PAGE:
Every year in spring, the poet and his neighbour walk along the stone wall which separates their
two farms and they repair the wall -- putting back the stones which have rolled off.
The poet asks questions about how the wall might have fallen down in the first place -- making
a game of it by suggesting such things as the elves having done it.
The two men, however, have very different ideas about the purpose of the wall: the poet sees
no need for it because it acts as a barrier between them, while the neighbour believes that the
wall keeps the good relationship going between the owners of the separate farms.
ABOUT THE POET
Robert Frost was born in San Francisco in 1874. At the age of 11, he moved to New England,
and it would be there that he would attain his rural poetic flair.
He attended Harvard University, where he married Elinor White. His grandfather bought them
a farm where they would stay for some nine years and where he would work early in the
mornings writing many of the poems which made him famous.
In 1912, Frost moved to England where he would flesh out his poetic ability and come under
the influence of several English poets -- and also of the American, Ezra Pound.
In 1915, soon after the Great War began, Frost and his wife returned to America and bought
a farm in New Hampshire. There the poet spent much of his time writing and teaching. From
1916 through to 1938 he lectured English at Amherst College.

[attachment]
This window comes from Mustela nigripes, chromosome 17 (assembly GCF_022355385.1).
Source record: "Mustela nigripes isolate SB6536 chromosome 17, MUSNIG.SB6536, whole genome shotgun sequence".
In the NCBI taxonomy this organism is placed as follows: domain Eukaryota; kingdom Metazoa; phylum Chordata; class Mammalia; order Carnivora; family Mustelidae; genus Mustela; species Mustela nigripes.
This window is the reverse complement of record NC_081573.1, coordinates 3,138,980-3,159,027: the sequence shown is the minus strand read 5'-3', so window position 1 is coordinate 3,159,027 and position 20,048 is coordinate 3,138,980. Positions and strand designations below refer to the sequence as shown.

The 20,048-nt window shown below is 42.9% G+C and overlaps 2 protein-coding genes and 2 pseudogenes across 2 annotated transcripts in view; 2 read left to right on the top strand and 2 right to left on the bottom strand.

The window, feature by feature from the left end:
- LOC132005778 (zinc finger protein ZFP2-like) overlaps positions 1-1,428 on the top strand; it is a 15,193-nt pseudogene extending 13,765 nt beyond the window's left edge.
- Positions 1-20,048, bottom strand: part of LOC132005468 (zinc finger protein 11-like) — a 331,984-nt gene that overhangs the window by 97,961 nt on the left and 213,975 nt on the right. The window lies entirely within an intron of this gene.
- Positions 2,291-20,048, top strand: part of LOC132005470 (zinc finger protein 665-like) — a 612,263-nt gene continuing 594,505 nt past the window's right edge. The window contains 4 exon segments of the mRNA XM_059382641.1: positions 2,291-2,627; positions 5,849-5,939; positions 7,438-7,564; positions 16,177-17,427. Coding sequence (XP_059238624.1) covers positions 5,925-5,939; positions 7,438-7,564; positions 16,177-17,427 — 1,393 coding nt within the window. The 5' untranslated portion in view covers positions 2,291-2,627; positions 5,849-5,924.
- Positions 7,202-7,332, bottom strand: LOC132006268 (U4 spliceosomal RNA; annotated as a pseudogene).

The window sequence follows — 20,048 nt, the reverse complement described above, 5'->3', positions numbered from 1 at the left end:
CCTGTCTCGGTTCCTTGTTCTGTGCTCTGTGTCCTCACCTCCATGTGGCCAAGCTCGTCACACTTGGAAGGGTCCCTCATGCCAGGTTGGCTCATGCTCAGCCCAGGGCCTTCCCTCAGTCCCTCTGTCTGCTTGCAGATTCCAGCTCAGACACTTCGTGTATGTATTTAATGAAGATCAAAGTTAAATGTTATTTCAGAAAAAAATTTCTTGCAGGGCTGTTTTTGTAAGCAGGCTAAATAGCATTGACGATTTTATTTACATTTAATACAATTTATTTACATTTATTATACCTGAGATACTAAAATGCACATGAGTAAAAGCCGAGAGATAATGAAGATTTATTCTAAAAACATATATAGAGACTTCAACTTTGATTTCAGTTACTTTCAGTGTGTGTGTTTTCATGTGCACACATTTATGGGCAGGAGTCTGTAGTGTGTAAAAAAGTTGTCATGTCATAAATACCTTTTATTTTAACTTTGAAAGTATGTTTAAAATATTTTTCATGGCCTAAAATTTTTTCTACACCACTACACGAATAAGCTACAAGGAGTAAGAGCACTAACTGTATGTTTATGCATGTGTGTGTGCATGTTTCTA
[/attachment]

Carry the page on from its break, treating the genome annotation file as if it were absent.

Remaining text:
Frost was already 86 when John F. Kennedy was inaugurated as President of the United States
of America. The poet was invited to attend and to speak at the function. It was the final
moment of an illustrious life. Two years later -- in January 1963 -- he died from blood clots to
"Mending Wall" was written in 1916 and describes an incident on his farm in New
Hampshire. He would use the expression, "Good fences made good neighbours", an
idea which he himself clearly despised -- and yet the quote has gone on to be used ever since
in a most positive light.
Have you looked at the questions
in the right column?
Read the left column and then answer
the following questions:
"Something there is that doesn't love a wall,
That sends the frozen-ground-swell under it."
- When the poet speaks about "Something" that doesn't love a wall, he is having a
great deal of fun playing with words. Explain why this would be so. (4)
- Why does the poet say "Something there is" instead of explaining clearly what it is
that destroys the walls? (4)
- Why would "frozen-ground-swell" be written as a hyphenated
"The work of hunters is another thing:
I have come after them and made repair
Where they have left not one stone on a stone,
But they would have the rabbit out of hiding,
To please the yelping dogs."
- The clause "I have come after them" can be ambiguous. Explain two possible
- Is the main purpose of the hunting to catch and kill the rabbits? Think carefully about this
one and explain your answer. (4)
"I let my neighbor know beyond the hill;
And on a day we meet to walk the line
And set the wall between us once again.
We keep the wall between us as we go.
To each the boulders that have fallen to each.
And some are loaves and some so nearly balls
We have to use a spell to make them balance."
- When the speaker and his neighbour mend the wall, is there a friendly spirit between them?
Explain carefully. (4)
- The neighbour grows pine trees whereas the poet has an apple orchard. Why then is there
a wall between the two farms? (4)
- The poet says of the rocks, "And some are loaves". Explain this figure of
"Stay where you are until our backs are turned!"
We wear our fingers rough with handling them.
Oh, just another kind of out-door game,
One on a side."
- Why does the poet describe mending the wall as "just another kind of outdoor
"Something there is that doesn't love a wall."
- Why does the poet repeat this expression? (4)